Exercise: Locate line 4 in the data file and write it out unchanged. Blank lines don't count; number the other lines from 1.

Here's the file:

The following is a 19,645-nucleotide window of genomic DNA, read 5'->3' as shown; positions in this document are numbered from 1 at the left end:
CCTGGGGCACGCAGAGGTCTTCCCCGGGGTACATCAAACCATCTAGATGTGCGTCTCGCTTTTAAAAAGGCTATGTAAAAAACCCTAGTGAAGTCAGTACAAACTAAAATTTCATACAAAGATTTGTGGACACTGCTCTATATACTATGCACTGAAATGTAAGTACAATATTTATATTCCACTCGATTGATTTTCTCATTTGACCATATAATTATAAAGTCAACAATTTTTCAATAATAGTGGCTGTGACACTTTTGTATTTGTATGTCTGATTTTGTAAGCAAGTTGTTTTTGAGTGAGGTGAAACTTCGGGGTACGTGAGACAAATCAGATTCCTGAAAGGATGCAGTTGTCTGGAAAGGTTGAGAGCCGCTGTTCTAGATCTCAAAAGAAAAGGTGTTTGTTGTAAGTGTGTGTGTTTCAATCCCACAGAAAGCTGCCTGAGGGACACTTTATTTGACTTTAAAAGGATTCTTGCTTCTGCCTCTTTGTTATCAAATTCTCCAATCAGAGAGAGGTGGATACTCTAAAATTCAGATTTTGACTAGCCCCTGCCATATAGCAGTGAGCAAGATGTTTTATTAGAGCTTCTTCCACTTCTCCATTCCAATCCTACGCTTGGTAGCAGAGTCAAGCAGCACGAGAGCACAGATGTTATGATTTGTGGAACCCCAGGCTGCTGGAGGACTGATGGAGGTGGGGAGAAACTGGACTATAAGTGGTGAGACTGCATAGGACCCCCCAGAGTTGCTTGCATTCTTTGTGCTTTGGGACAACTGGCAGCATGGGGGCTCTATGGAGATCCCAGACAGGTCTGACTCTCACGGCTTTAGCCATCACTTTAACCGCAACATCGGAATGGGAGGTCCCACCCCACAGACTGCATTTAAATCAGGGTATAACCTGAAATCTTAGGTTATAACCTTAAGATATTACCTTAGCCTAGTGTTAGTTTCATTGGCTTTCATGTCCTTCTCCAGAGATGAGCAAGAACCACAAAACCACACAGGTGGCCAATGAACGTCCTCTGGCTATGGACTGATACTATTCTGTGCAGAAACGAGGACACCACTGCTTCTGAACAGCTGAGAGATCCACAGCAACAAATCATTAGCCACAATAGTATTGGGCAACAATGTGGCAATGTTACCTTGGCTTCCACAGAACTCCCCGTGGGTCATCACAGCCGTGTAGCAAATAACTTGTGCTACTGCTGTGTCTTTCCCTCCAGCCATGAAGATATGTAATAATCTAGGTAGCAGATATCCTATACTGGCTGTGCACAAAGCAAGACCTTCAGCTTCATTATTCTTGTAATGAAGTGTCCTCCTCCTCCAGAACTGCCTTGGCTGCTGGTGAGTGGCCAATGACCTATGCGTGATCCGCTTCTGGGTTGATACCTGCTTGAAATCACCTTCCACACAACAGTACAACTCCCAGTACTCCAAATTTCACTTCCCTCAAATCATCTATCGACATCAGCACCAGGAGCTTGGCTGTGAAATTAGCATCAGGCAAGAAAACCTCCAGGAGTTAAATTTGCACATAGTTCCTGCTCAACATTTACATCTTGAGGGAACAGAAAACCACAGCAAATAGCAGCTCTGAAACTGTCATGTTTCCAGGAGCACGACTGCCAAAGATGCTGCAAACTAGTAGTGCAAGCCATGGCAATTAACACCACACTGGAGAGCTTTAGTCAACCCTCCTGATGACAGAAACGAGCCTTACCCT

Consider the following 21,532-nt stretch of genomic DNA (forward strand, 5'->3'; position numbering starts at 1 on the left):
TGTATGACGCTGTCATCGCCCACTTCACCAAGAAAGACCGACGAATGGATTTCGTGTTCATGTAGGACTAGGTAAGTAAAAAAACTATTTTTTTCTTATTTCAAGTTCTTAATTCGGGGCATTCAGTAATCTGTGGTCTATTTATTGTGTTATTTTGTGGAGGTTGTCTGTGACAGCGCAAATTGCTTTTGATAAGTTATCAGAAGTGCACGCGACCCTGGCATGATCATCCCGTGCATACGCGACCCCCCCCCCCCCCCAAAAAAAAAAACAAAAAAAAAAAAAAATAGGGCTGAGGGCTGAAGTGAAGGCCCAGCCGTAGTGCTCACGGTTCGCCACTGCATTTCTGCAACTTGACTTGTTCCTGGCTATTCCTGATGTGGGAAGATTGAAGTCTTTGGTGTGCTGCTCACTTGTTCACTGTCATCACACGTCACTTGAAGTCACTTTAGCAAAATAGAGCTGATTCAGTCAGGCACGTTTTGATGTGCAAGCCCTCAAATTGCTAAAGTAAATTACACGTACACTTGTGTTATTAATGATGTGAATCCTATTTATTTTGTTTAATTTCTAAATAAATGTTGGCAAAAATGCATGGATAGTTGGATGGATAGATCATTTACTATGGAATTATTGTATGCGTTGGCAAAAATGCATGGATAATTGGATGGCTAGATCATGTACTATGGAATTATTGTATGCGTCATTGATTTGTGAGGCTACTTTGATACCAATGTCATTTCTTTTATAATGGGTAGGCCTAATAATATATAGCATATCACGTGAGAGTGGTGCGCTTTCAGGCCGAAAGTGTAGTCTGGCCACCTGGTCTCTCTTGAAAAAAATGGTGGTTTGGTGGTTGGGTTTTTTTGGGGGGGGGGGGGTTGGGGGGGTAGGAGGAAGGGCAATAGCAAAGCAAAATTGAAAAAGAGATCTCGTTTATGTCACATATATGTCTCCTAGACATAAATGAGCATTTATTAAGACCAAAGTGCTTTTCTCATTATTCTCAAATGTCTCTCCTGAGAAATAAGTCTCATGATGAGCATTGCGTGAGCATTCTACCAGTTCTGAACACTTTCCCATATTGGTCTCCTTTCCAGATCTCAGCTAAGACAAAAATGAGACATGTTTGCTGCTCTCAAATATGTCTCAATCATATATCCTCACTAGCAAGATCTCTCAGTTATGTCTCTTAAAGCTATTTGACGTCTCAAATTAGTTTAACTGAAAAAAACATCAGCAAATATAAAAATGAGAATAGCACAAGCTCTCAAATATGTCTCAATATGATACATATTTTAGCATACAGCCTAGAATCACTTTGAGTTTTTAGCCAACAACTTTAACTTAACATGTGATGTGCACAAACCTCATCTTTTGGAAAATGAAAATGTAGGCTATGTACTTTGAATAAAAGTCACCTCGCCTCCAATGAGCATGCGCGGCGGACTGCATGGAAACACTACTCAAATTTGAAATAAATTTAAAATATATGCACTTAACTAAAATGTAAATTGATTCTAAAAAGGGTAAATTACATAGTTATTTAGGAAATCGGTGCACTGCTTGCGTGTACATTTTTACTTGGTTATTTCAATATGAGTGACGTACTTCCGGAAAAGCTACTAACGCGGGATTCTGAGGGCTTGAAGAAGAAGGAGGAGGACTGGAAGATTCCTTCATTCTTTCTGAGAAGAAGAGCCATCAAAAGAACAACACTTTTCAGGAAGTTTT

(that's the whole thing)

TGTATGACGCTGTCATCGCCCACTTCACCAAGAAAGACCGACGAATGGATTTCGTGTTCATGTAGGACTAGGTAAGTAAAAAAACTATTTTTTTCTTATTTCAAGTTCTTAATTCGGGGCATTCAGTAATCTGTGGTCTATTTATTGTGTTATTTTGTGGAGGTTGTCTGTGACAGCGCAAATTGCTTTTGATAAGTTATCAGAAGTGCACGCGACCCTGGCATGATCATCCCGTGCATACGCGACCCCCCCCCCCCCCCAAAAAAAAAAACAAAAAAAAAAAAAAATAGGGCTGAGGGCTGAAGTGAAGGCCCAGCCGTAGTGCTCACGGTTCGCCACTGCATTTCTGCAACTTGACTTGTTCCTGGCTATTCCTGATGTGGGAAGATTGAAGTCTTTGGTGTGCTGCTCACTTGTTCACTGTCATCACACGTCACTTGAAGTCACTTTAGCAAAATAGAGCTGATTCAGTCAGGCACGTTTTGATGTGCAAGCCCTCAAATTGCTAAAGTAAATTACACGTACACTTGTGTTATTAATGATGTGAATCCTATTTATTTTGTTTAATTTCTAAATAAATGTTGGCAAAAATGCATGGATAGTTGGATGGATAGATCATTTACTATGGAATTATTGTATGCGTTGGCAAAAATGCATGGATAATTGGATGGCTAGATCATGTACTATGGAATTATTGTATGCGTCATTGATTTGTGAGGCTACTTTGATACCAATGTCATTTCTTTTATAATGGGTAGGCCTAATAATATATAGCATATCACGTGAGAGTGGTGCGCTTTCAGGCCGAAAGTGTAGTCTGGCCACCTGGTCTCTCTTGAAAAAAATGGTGGTTTGGTGGTTGGGTTTTTTTGGGGGGGGGGGGGTTGGGGGGGTAGGAGGAAGGGCAATAGCAAAGCAAAATTGAAAAAGAGATCTCGTTTATGTCACATATATGTCTCCTAGACATAAATGAGCATTTATTAAGACCAAAGTGCTTTTCTCATTATTCTCAAATGTCTCTCCTGAGAAATAAGTCTCATGATGAGCATTGCGTGAGCATTCTACCAGTTCTGAACACTTTCCCATATTGGTCTCCTTTCCAGATCTCAGCTAAGACAAAAATGAGACATGTTTGCTGCTCTCAAATATGTCTCAATCATATATCCTCACTAGCAAGATCTCTCAGTTATGTCTCTTAAAGCTATTTGACGTCTCAAATTAGTTTAACTGAAAAAAACATCAGCAAATATAAAAATGAGAATAGCACAAGCTCTCAAATATGTCTCAATATGATACATATTTTAGCATACAGCCTAGAATCACTTTGAGTTTTTAGCCAACAACTTTAACTTAACATGTGATGTGCACAAACCTCATCTTTTGGAAAATGAAAATGTAGGCTATGTACTTTGAATAAAAGTCACCTCGCCTCCAATGAGCATGCGCGGCGGACTGCATGGAAACACTACTCAAATTTGAAATAAATTTAAAATATATGCACTTAACTAAAATGTAAATTGATTCTAAAAAGGGTAAATTACATAGTTATTTAGGAAATCGGTGCACTGCTTGCGTGTACATTTTTACTTGGTTATTTCAATATGAGTGACGTACTTCCGGAAAAGCTACTAACGCGGGATTCTGAGGGCTTGAAGAAGAAGGAGGAGGACTGGAAGATTCCTTCATTCTTTCTGAGAAGAAGAGCCATCAAAAGAACAACACTTTTCAGGAAGTTTT